Throughout decades of space exploration, humans have deployed spacecraft to the sun, moon and every planet in our solar system. But it wasn’t until the 1990s that we began targeting smaller celestial bodies, namely asteroids and comets. Scientists believe these space rocks are remnants from the solar system’s formation 4.6 billion years ago. Compared to planets, these objects are tiny, ranging from a few feet to several hundred miles in diameter. To date, probes from NASA, the European Space Agency (ESA), and the Japan Aerospace Exploration Agency (JAXA) have landed on two asteroids and a comet. The data and samples they collected have shed light on the complex dynamics of the early solar system and revealed the origins of Earth’s most common meteorites. Explore the images to learn more about these missions.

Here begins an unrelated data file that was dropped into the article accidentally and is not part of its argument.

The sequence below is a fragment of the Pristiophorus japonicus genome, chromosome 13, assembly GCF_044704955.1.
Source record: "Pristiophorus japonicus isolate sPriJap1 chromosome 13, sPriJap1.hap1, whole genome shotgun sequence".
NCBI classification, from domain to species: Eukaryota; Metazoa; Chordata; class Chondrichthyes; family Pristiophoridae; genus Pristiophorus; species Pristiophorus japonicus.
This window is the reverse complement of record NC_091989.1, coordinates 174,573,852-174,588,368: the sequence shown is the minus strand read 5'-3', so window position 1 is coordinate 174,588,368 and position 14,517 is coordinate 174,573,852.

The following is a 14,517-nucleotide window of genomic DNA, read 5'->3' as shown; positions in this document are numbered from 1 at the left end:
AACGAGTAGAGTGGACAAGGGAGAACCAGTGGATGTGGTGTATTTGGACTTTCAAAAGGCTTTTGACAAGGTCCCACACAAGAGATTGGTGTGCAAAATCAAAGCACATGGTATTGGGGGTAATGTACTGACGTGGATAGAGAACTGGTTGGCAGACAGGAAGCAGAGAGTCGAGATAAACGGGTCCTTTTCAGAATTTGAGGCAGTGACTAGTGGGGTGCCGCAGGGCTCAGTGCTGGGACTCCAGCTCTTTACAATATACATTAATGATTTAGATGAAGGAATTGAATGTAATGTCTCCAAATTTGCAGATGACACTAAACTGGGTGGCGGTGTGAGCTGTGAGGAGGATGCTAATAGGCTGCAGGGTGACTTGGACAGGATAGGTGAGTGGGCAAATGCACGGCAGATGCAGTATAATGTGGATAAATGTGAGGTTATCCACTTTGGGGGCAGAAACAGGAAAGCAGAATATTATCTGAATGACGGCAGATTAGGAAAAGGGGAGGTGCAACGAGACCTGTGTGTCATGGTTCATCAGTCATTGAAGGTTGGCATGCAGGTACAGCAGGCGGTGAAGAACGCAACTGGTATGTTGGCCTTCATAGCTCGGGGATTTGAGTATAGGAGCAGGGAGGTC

Please give credit for this item to: NASA's Goddard Space Flight Center Cover image courtesy of ESA/ATG medialab Eros image courtesy of NASA/JPL/JHUAPL Itokawa image courtesy of ISAS/JAXA Comet 67P image courtesy of ESA/Rosetta/MPS/UPD/LAM/IAA/SSO/INTA/UPM/DASP/IDA Philae lander image courtesy of ESA/Rosetta/MPS/UPD/LAM/IAA/SSO/INTA/UPM/DASP/IDA
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